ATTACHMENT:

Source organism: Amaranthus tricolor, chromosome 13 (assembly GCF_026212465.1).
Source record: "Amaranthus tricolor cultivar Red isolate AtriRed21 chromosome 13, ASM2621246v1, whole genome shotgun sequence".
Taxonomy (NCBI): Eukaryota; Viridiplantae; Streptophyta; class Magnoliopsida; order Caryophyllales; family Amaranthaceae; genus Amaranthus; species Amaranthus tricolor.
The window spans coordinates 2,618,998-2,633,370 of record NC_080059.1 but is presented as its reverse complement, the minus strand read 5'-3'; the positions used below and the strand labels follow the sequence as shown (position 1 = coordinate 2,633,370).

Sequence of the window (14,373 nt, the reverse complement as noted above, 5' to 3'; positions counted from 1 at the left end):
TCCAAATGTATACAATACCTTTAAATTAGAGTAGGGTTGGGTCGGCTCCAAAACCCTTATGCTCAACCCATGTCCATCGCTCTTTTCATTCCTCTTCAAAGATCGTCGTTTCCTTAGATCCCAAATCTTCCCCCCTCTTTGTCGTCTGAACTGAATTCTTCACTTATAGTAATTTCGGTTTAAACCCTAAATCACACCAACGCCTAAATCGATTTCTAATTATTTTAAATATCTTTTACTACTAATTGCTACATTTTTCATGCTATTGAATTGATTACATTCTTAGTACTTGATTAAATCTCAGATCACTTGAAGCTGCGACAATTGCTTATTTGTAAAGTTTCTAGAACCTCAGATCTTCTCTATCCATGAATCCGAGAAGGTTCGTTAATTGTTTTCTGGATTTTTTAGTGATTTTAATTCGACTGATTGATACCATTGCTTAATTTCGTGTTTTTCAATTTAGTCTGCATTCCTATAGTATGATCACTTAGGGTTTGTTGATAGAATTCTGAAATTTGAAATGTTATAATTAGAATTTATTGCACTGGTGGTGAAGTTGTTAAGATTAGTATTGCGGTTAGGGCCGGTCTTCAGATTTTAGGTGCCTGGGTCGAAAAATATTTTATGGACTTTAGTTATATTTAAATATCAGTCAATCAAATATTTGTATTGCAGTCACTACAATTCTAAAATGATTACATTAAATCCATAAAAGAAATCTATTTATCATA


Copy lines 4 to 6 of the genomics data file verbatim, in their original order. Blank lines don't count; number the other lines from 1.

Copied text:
The window spans coordinates 2,618,998-2,633,370 of record NC_080059.1 but is presented as its reverse complement, the minus strand read 5'-3'; the positions used below and the strand labels follow the sequence as shown (position 1 = coordinate 2,633,370).

Sequence of the window (14,373 nt, the reverse complement as noted above, 5' to 3'; positions counted from 1 at the left end):
TCCAAATGTATACAATACCTTTAAATTAGAGTAGGGTTGGGTCGGCTCCAAAACCCTTATGCTCAACCCATGTCCATCGCTCTTTTCATTCCTCTTCAAAGATCGTCGTTTCCTTAGATCCCAAATCTTCCCCCCTCTTTGTCGTCTGAACTGAATTCTTCACTTATAGTAATTTCGGTTTAAACCCTAAATCACACCAACGCCTAAATCGATTTCTAATTATTTTAAATATCTTTTACTACTAATTGCTACATTTTTCATGCTATTGAATTGATTACATTCTTAGTACTTGATTAAATCTCAGATCACTTGAAGCTGCGACAATTGCTTATTTGTAAAGTTTCTAGAACCTCAGATCTTCTCTATCCATGAATCCGAGAAGGTTCGTTAATTGTTTTCTGGATTTTTTAGTGATTTTAATTCGACTGATTGATACCATTGCTTAATTTCGTGTTTTTCAATTTAGTCTGCATTCCTATAGTATGATCACTTAGGGTTTGTTGATAGAATTCTGAAATTTGAAATGTTATAATTAGAATTTATTGCACTGGTGGTGAAGTTGTTAAGATTAGTATTGCGGTTAGGGCCGGTCTTCAGATTTTAGGTGCCTGGGTCGAAAAATATTTTATGGACTTTAGTTATATTTAAATATCAGTCAATCAAATATTTGTATTGCAGTCACTACAATTCTAAAATGATTACATTAAATCCATAAAAGAAATCTATTTATCATA